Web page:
Document One – The Varied Activities of a Woman Homesteader
Dakota Homesteader Bess Cobb’s letter to a friend reveals the optimism and high spirits that energized the young women who filed homesteading claims.
Suppose you girls are saying “poor Bess” and feeling dreadfully sorry for me out here in the wild and wooly uncivilized regions of America. But really time just seems to fly. I haven’t done half I had planned and I am afraid winter will be here before we are ready for it. I’ve sewed some, done a little fancy-work and lots of darning and mending but most of my time has been spent out of doors digging in the garden and riding …
You can see a team miles away – up one valley we can see ten miles, up to the Cannon Ball river – so when any one starts to our shack, if we see them in time we can comb our hair, change our gowns and get a good meal in running order before they arrive.
[Settler’s homestead][Date: 1906 – Source: Library of Congress]
Document Two – A Hard Winter
Lucy Goldthorpe, a young schoolteacher, came from Iowa to Dakota in 1905. Here she describes to a reporter her survival during the winter and contrasts her childhood fantasies with homestead reality.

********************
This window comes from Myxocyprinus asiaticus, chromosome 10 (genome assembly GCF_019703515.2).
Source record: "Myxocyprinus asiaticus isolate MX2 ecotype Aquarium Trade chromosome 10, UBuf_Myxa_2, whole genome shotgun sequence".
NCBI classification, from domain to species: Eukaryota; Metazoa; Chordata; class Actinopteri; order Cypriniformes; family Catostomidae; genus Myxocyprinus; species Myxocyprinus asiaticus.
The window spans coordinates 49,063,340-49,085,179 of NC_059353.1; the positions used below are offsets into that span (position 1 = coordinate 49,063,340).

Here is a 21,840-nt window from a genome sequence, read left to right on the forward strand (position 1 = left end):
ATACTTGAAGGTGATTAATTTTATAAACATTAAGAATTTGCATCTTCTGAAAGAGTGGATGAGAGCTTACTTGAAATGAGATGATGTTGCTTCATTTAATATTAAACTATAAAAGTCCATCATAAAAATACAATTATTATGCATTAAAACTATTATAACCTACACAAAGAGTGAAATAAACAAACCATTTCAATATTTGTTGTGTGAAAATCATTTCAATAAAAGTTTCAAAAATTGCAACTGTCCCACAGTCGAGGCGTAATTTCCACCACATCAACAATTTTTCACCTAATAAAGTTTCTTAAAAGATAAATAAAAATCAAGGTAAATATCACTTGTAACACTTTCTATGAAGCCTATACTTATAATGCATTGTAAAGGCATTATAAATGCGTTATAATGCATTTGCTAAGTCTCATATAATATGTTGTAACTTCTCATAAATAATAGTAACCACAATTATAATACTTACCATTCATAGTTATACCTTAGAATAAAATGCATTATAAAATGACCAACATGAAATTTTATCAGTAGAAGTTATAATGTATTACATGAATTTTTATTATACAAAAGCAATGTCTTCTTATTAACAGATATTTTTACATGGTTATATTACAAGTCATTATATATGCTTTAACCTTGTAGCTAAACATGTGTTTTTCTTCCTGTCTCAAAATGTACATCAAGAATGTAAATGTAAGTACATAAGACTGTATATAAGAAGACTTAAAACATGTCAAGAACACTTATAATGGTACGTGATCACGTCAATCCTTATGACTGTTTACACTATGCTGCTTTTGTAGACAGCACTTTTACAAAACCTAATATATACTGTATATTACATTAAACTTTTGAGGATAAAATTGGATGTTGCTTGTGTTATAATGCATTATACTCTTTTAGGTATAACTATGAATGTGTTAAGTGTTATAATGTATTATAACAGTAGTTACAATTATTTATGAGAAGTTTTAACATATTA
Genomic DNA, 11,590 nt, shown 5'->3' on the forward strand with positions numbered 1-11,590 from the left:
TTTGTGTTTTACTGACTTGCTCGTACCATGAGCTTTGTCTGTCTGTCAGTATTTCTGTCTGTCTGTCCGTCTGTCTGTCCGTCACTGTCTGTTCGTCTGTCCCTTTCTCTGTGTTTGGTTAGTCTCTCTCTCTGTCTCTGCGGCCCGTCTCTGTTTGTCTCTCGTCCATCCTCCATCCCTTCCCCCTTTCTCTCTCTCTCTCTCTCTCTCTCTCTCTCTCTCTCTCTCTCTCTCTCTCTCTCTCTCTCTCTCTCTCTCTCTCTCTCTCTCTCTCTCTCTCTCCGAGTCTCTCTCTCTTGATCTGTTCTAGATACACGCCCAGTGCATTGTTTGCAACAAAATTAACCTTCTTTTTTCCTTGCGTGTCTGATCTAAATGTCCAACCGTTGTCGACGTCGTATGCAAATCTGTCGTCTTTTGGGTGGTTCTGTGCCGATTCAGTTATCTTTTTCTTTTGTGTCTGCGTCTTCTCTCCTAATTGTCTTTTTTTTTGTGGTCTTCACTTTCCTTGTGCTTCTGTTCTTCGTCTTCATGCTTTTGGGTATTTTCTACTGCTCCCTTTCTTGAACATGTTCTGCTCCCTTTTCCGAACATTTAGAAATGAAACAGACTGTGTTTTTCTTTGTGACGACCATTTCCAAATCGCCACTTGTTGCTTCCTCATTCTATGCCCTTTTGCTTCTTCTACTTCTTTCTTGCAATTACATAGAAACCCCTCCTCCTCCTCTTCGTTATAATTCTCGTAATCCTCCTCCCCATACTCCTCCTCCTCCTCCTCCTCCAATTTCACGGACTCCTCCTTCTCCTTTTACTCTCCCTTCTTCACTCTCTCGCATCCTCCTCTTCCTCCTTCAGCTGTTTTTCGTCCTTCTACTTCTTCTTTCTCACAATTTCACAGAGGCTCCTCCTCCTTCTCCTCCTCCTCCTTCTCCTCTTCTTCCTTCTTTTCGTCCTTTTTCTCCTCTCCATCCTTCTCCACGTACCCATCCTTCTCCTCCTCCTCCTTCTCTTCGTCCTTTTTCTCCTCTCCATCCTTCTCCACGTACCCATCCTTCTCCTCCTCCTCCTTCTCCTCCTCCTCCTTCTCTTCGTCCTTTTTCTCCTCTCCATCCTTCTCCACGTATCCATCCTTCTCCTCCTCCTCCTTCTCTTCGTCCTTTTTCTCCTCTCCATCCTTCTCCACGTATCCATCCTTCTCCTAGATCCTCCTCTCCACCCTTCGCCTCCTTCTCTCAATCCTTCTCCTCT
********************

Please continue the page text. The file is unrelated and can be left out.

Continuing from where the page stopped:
There was many long, cold days and nights in my little homestead shack that winter! The walls were only board thickness, covered with tar paper on the outside. I’d spent money sparingly, because I didn’t have much, but I had worked hard all during the summer and fall in an effort to winterize the structure. Following the pattern used by many of the settlers, I covered the interior walls with a blue building paper. Everything was covered, including the layers of ceiling, and the floor. To help seal out the cold I’d added layers of gunny sacks over the paper on the floor and then the homemade wool rugs I’d shipped from home.
Regardless of what I did the cold crept in through the thin walls. With no storm entry at the door and only single windows my little two-lid laundry stove with oven attached to the pipe had a real struggle to keep the place livable…